Sunday, November 24, 2013

Edmonton Ice-Up Rides

It happens quickly, sneaking up on even long-time Edmontonians. One day the river valley is brown and bare and the water is gently skiffing along. The next week, it’s all white fluff and chunks are beginning to form and bunch in the North Saskatchewan River. That week or two when the river ices up is a perfect time to grab the camera and go riding on the river valley trails. I went on three short ice-up rides over the past 10 days. Here’s what I discovered.

Friday, November 15, 2013

An Impromptu Shave

“One day, wishing to get rid of the several days’ growth of bristling beard on my face, I took out my shaving apparatus, hooked the leather strap to the brake handle, honed the razor, found an old can, brought some water from a brook near by, pinned the pocket mirror on a tree, and got as clean a shave as I ever had, washing my face with one corner of a handkerchief, and drying it with the other end.”
 --George B. Thayer Pedal and Path: Awheel and Afoot across the Continent (1887)

George B. Thayer was on the outskirts of Chicago, in the middle of the westward leg of his solo journey across America in 1886, when he succumbed to an overpowering impulse to get off his high-wheel bicycle and shave his face. I imagine there are, at this very moment around the world, many Movember-weary cyclists who can appreciate—and are perhaps jealous of--Thayer’s bold, some may even say rash, “IMPROMPTU SHAVE.”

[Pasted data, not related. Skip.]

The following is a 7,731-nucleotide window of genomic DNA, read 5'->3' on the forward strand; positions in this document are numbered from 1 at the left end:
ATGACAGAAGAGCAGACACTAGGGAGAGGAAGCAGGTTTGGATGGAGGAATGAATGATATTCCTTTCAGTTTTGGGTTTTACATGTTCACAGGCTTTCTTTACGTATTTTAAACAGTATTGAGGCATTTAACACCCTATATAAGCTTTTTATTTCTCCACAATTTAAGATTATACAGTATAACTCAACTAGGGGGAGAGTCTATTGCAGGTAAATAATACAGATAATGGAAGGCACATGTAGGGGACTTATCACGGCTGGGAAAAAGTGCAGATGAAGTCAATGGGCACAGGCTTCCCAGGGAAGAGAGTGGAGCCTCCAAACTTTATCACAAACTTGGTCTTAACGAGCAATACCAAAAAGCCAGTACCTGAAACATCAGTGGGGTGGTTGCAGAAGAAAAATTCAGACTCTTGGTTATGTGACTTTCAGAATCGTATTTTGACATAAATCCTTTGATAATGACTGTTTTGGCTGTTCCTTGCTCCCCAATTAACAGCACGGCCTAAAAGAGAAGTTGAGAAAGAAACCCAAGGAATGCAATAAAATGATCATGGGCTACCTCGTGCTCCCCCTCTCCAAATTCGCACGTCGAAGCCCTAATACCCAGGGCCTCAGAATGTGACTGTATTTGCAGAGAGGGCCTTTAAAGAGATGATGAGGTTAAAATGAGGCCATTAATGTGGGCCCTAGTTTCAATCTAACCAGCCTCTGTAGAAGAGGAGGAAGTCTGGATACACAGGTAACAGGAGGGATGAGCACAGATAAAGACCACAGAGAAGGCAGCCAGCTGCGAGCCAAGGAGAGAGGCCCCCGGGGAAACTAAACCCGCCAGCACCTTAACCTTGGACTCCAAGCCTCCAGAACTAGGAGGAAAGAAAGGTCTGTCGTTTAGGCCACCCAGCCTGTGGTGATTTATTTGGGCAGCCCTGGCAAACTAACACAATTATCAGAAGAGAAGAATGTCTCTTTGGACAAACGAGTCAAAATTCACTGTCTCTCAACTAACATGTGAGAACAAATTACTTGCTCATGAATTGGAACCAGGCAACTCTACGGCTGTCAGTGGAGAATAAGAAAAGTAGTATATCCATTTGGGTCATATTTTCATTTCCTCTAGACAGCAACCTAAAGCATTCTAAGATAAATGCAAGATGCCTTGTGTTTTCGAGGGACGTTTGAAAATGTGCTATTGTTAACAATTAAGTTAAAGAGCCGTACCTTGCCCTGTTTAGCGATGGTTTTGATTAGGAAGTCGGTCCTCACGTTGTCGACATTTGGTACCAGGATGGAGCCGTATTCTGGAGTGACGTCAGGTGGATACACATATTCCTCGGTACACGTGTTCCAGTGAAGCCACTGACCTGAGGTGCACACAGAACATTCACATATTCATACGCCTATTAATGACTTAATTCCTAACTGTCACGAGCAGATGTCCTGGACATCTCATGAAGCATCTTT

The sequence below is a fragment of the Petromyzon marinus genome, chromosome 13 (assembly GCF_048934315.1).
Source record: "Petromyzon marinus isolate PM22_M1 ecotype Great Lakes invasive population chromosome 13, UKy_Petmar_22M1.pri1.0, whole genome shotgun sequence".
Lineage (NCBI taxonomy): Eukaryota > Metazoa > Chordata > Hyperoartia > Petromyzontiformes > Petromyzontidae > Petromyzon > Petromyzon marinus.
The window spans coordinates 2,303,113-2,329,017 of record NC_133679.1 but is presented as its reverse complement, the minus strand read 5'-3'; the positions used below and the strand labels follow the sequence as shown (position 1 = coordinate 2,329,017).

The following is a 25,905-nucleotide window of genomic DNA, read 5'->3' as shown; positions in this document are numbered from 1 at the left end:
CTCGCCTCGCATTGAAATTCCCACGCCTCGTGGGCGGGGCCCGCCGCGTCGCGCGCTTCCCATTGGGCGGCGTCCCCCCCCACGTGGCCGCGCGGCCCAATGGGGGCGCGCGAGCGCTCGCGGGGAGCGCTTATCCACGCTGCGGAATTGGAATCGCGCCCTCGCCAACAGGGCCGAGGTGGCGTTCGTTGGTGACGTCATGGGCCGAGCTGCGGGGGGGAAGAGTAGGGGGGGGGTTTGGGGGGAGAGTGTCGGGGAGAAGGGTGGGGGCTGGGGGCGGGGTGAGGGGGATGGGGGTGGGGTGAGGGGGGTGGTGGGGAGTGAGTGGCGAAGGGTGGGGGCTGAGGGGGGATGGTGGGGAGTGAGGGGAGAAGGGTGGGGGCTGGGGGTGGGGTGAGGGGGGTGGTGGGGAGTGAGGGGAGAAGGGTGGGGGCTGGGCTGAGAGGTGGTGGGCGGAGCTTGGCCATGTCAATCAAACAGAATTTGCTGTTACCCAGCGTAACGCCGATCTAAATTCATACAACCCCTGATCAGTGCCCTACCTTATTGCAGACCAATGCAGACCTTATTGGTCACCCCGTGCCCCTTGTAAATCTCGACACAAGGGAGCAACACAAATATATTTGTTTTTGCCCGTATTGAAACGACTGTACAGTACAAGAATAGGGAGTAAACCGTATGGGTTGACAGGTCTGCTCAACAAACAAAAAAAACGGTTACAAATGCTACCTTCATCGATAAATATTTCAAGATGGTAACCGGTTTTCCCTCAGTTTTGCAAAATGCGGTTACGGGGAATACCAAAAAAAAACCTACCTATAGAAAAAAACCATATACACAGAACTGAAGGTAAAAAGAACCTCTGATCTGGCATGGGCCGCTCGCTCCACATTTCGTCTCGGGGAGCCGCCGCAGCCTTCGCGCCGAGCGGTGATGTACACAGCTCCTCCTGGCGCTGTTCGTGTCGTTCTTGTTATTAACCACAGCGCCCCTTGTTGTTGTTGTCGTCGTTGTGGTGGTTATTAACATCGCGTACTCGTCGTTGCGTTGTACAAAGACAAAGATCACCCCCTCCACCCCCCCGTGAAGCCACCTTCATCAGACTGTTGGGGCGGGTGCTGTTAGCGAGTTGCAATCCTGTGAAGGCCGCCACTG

Friday, November 8, 2013


“Yes! there is pleasure—genuine pleasure—in winter cycling.”
--R.J. Mercredy, “Winter Cycling.” The Fortnightly
          Review 50 (1891)

Anyone who’s ridden a bike in The Great White North knows that small thrill that comes with the first ride of spring. We pump up the tires, dust off the saddle, squirt a little grease on the chain, lift a leg over and off we go, kids all over again.  It’s elemental, this sensation that accompanies the first ride of the season—the shift from darkness to light, from grey to green awakens some deep life-affirming giddiness.

Strangely, though, I found myself experiencing some of that little thrill in my stomach last weekend, believe it or not, as the weather forecast promised the first serious snow and cold of winter. I spent the weekend getting ready for winter cycling—rustling up a winter machine for my 13-year-old son, Gil; switching over to studded tires (and studding up a new set); and digging out the neckwarmers, ski goggles, and longjohns—the thermal wardrobe of winter riders.

Friday, November 1, 2013

Tasting Notes: GU Energy Gel (DIY Chocolate & PB)

GU Energy Gel is the only energy gel maker I know of to produce a peanut-butter-flavored product. And all you have to do is try it to realize why no one else has bothered.

Now, I love ya, peanut butter, but you’re just not a good fit for a gel—at least not on your own. The problem with GU’s pb gel is simple: it’s too damn peanut buttery. After squirting an envelope of the stuff in your gob, you know precisely how that poor dog feels—the one whose owner thought it would be “hilarious” to see how Fido would like peanut butter. The goo adheres to the roof of one’s mouth and initiates a quicksand-like tongue-immobilizer reaction. One’s brain instantly calls for saliva but it’s too late—the pb has contracted the inside of the mouth, glomping up the salivary release points.